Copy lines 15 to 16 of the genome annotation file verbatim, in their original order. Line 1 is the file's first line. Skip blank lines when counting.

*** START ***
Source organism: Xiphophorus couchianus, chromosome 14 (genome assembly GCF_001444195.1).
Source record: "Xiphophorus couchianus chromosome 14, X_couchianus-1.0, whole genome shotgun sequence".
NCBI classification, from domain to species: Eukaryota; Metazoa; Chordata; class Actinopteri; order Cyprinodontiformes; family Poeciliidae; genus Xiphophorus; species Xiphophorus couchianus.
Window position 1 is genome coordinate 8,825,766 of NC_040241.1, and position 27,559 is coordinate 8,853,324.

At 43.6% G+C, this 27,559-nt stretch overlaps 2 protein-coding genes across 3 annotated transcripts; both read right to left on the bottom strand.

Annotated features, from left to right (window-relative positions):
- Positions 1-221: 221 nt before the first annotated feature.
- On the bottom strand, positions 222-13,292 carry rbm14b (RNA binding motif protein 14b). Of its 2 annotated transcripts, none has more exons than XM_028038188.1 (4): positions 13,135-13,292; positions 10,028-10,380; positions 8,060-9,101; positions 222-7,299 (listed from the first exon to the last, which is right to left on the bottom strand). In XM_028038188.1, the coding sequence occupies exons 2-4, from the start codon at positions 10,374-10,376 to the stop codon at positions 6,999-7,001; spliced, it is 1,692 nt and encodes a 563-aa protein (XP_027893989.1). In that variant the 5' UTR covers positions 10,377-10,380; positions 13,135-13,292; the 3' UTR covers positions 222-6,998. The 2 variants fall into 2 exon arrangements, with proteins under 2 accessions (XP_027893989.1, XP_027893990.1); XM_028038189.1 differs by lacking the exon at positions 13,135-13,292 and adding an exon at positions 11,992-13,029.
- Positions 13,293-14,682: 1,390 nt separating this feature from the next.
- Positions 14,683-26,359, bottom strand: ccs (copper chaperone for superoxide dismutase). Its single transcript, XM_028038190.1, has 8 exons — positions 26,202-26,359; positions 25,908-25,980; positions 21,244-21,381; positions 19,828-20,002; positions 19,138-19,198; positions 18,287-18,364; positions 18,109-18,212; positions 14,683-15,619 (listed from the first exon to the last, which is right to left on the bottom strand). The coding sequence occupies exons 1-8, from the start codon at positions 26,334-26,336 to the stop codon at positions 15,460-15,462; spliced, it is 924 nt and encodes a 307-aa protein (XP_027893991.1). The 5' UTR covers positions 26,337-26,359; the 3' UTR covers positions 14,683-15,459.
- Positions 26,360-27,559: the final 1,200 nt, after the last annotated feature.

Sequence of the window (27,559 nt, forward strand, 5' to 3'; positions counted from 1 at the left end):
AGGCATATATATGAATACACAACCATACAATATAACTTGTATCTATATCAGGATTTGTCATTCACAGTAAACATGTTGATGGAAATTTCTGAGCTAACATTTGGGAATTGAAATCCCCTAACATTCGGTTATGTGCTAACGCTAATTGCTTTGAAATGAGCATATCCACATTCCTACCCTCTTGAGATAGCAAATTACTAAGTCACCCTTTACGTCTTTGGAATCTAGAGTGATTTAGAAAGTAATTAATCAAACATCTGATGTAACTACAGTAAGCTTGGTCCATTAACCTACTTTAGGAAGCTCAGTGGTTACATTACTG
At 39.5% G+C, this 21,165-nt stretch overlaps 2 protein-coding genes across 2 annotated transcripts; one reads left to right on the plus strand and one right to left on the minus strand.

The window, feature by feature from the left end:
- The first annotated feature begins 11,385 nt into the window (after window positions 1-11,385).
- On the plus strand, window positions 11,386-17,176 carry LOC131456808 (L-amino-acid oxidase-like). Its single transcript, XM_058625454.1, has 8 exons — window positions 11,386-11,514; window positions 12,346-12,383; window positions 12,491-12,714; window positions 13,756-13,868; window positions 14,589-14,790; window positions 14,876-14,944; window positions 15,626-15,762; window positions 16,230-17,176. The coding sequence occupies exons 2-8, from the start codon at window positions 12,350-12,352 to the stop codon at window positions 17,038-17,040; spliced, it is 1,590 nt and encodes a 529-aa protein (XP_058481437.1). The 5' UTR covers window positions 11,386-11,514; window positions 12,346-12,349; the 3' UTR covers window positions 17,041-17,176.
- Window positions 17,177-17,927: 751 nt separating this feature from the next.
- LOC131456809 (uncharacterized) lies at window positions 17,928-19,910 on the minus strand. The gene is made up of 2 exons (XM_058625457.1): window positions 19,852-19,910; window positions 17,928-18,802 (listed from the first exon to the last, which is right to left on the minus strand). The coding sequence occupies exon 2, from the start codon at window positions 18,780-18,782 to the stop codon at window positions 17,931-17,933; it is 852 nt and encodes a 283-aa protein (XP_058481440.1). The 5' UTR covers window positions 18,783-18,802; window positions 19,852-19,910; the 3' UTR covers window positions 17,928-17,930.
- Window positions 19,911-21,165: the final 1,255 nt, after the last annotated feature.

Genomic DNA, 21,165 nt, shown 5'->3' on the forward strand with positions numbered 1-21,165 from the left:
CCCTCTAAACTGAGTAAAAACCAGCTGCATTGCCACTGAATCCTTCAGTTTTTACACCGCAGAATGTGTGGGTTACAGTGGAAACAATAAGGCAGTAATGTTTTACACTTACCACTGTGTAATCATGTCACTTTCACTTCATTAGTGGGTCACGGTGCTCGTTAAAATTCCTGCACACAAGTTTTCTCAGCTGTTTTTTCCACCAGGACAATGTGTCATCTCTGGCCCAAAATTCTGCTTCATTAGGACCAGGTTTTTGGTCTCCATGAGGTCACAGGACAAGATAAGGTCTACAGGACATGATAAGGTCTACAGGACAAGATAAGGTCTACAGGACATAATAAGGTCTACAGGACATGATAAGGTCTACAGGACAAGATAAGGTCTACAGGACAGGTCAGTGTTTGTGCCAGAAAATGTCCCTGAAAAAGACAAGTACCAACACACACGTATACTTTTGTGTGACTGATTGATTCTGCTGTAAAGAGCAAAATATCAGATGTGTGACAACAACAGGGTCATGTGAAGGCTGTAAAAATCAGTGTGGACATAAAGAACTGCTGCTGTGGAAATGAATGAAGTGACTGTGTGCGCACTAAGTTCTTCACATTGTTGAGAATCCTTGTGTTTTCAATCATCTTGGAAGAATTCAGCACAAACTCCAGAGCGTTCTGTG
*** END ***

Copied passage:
The window, feature by feature from the left end:
- The first annotated feature begins 11,385 nt into the window (after window positions 1-11,385).